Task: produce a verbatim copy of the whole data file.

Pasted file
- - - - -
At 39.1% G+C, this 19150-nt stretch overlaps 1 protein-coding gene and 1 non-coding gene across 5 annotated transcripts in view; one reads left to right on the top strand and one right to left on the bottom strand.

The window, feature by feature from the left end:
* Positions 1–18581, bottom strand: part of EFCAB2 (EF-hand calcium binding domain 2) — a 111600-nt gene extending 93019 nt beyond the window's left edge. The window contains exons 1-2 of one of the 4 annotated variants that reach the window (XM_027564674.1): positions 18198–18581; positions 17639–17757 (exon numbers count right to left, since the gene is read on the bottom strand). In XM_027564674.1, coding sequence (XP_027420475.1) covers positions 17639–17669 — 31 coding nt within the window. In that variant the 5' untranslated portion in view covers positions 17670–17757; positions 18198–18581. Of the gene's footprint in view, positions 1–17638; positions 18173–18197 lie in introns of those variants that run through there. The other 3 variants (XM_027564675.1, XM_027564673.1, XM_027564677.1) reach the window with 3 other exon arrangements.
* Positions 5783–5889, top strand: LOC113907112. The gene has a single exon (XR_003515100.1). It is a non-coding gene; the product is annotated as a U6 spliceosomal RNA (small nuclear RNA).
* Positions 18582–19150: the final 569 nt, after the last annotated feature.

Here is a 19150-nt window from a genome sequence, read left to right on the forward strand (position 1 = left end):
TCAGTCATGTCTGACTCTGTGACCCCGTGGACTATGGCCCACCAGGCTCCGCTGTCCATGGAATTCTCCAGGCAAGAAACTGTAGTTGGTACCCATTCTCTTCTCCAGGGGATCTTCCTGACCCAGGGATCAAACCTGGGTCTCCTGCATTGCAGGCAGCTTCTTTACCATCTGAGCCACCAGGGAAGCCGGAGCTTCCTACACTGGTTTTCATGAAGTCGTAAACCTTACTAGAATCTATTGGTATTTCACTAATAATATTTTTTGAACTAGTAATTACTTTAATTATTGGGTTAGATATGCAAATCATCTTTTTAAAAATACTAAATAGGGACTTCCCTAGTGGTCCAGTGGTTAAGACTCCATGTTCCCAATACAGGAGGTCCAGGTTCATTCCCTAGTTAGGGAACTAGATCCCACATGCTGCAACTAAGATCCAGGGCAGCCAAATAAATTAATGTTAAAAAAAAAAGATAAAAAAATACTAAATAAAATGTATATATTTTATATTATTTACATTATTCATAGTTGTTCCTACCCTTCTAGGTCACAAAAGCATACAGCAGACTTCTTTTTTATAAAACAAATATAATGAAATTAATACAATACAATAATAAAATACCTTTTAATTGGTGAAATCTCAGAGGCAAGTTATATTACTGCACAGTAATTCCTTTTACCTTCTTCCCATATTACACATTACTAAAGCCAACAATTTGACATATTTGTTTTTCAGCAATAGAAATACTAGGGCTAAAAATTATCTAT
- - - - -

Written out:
At 39.1% G+C, this 19150-nt stretch overlaps 1 protein-coding gene and 1 non-coding gene across 5 annotated transcripts in view; one reads left to right on the top strand and one right to left on the bottom strand.

The window, feature by feature from the left end:
* Positions 1–18581, bottom strand: part of EFCAB2 (EF-hand calcium binding domain 2) — a 111600-nt gene extending 93019 nt beyond the window's left edge. The window contains exons 1-2 of one of the 4 annotated variants that reach the window (XM_027564674.1): positions 18198–18581; positions 17639–17757 (exon numbers count right to left, since the gene is read on the bottom strand). In XM_027564674.1, coding sequence (XP_027420475.1) covers positions 17639–17669 — 31 coding nt within the window. In that variant the 5' untranslated portion in view covers positions 17670–17757; positions 18198–18581. Of the gene's footprint in view, positions 1–17638; positions 18173–18197 lie in introns of those variants that run through there. The other 3 variants (XM_027564675.1, XM_027564673.1, XM_027564677.1) reach the window with 3 other exon arrangements.
* Positions 5783–5889, top strand: LOC113907112. The gene has a single exon (XR_003515100.1). It is a non-coding gene; the product is annotated as a U6 spliceosomal RNA (small nuclear RNA).
* Positions 18582–19150: the final 569 nt, after the last annotated feature.

Here is a 19150-nt window from a genome sequence, read left to right on the forward strand (position 1 = left end):
TCAGTCATGTCTGACTCTGTGACCCCGTGGACTATGGCCCACCAGGCTCCGCTGTCCATGGAATTCTCCAGGCAAGAAACTGTAGTTGGTACCCATTCTCTTCTCCAGGGGATCTTCCTGACCCAGGGATCAAACCTGGGTCTCCTGCATTGCAGGCAGCTTCTTTACCATCTGAGCCACCAGGGAAGCCGGAGCTTCCTACACTGGTTTTCATGAAGTCGTAAACCTTACTAGAATCTATTGGTATTTCACTAATAATATTTTTTGAACTAGTAATTACTTTAATTATTGGGTTAGATATGCAAATCATCTTTTTAAAAATACTAAATAGGGACTTCCCTAGTGGTCCAGTGGTTAAGACTCCATGTTCCCAATACAGGAGGTCCAGGTTCATTCCCTAGTTAGGGAACTAGATCCCACATGCTGCAACTAAGATCCAGGGCAGCCAAATAAATTAATGTTAAAAAAAAAAGATAAAAAAATACTAAATAAAATGTATATATTTTATATTATTTACATTATTCATAGTTGTTCCTACCCTTCTAGGTCACAAAAGCATACAGCAGACTTCTTTTTTATAAAACAAATATAATGAAATTAATACAATACAATAATAAAATACCTTTTAATTGGTGAAATCTCAGAGGCAAGTTATATTACTGCACAGTAATTCCTTTTACCTTCTTCCCATATTACACATTACTAAAGCCAACAATTTGACATATTTGTTTTTCAGCAATAGAAATACTAGGGCTAAAAATTATCTAT